ReliaCard®Visa® Account: The ReliaCard®Visa® account is a type of debit card that child support recipients can use at automatic teller machines (ATMs) and businesses that accept Visa. The ReliaCard Visa Account can only receive payments only from the Child Support Enforcement Division.
Review and Adjustment: Review and adjustment is the process in which information is obtained from both parties in a child support case and evaluated to determine if the support order needs to be adjusted for changes in the:
Revenue Recapture: See State Tax Refund Offset.
Satisfaction of Judgment: A satisfaction of judgment is a legal document stating that the full amount due on a judgment has been paid in full. A document stating that a portion of the judgment has been paid is a partial satisfaction and indicates that part of the debt is still owed. A filed partial satisfaction of judgment authorizes the court to amend the docket to reflect the amount paid and the amount that remains due from the person who owes the judgment.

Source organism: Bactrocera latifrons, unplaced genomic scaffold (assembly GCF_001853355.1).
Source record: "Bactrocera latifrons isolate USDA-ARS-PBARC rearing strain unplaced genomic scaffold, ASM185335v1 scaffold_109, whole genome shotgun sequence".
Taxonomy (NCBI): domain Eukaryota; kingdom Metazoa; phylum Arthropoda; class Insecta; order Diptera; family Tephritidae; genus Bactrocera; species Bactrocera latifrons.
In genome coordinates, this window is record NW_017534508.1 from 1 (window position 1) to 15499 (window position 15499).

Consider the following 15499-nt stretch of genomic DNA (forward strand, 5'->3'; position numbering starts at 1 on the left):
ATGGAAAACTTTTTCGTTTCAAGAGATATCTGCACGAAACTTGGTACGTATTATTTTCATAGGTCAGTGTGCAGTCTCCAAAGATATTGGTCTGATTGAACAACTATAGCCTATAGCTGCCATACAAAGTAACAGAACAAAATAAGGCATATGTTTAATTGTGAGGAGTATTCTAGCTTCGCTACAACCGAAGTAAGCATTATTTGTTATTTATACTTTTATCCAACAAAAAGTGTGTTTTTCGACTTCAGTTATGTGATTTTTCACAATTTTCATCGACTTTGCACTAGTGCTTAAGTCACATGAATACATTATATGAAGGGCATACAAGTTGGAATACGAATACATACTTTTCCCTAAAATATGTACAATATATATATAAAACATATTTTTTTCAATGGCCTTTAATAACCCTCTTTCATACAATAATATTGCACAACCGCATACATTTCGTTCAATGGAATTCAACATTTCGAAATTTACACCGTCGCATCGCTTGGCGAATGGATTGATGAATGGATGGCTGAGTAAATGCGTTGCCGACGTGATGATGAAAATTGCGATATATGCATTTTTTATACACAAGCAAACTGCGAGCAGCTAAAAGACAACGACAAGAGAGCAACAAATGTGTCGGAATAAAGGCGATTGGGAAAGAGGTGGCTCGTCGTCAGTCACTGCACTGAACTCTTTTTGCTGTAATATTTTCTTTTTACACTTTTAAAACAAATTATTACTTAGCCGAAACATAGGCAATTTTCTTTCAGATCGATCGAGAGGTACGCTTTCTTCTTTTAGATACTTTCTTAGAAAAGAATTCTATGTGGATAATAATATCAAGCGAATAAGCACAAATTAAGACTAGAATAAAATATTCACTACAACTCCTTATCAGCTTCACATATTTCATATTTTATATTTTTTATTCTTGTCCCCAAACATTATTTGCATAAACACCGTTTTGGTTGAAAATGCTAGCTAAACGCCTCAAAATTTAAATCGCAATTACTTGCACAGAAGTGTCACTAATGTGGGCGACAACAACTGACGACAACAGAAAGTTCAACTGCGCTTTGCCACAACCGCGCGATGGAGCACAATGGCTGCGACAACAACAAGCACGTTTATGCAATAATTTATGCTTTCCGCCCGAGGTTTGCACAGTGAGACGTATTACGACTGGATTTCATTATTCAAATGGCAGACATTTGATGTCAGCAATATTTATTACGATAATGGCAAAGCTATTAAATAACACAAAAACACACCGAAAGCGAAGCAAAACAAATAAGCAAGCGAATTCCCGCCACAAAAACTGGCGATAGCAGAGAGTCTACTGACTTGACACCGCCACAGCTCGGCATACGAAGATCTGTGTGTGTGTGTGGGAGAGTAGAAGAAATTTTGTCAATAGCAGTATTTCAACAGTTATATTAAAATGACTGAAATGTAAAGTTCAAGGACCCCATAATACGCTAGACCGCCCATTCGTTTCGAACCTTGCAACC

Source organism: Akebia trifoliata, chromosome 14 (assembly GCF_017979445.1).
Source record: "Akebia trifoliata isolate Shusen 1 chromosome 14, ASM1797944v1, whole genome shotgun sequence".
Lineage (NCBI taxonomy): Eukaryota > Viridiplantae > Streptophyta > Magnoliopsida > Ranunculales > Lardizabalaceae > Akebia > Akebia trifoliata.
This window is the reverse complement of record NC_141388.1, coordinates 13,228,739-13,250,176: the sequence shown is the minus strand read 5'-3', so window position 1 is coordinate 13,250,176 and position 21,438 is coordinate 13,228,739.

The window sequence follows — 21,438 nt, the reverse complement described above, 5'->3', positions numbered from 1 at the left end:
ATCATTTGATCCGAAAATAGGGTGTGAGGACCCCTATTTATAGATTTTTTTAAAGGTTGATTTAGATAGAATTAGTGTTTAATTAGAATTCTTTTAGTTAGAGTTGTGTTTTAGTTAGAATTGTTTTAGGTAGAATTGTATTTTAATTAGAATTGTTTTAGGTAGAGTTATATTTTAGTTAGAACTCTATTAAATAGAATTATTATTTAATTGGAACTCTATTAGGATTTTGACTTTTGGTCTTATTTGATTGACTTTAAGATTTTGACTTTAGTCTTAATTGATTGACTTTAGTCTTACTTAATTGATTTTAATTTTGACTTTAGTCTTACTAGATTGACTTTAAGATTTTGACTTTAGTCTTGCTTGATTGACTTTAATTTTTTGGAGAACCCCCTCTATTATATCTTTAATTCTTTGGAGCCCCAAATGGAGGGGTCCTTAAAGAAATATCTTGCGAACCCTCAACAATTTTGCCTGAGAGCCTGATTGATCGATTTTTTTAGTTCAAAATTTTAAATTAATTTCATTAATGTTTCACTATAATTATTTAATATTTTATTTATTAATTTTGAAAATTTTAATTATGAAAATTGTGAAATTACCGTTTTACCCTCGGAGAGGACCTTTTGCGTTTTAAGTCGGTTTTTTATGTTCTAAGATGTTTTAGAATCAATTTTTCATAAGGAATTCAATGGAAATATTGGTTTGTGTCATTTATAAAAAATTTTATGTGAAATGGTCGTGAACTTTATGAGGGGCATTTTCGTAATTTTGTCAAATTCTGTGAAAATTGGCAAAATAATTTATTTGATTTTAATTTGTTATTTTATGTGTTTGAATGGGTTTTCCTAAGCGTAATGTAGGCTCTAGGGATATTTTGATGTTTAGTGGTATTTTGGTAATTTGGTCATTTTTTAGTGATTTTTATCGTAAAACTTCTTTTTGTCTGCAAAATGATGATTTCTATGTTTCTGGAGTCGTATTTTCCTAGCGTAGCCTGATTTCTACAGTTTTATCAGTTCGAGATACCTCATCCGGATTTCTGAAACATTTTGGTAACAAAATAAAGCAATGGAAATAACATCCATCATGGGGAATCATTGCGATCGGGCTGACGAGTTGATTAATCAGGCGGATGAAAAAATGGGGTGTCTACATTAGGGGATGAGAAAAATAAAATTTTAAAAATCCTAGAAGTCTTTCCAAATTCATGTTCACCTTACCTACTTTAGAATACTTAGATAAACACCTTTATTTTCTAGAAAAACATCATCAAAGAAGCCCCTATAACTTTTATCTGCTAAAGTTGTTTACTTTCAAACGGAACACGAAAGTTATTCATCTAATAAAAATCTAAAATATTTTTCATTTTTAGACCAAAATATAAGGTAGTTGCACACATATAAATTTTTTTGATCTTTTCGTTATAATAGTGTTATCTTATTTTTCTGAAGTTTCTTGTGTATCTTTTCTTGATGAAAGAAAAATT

Secondary School: For child support, a secondary school is an accredited school or education program that provides instruction or training towards a high school diploma or an equivalent degree such as a General Educational Development (GED).
Self-employment Income: Self-employment income includes income from the operation of a business and joint ownership of a partnership or closely-held business. Income means gross receipts, minus cost of goods sold, minus necessary business expenses required for self-employment or business operation. It does not include accelerated depreciation, investment tax credits, or other business expenses that are inappropriate or excessive. Business expenses that are allowable by the Internal Revenue Service are not necessarily business expenses for child support purposes.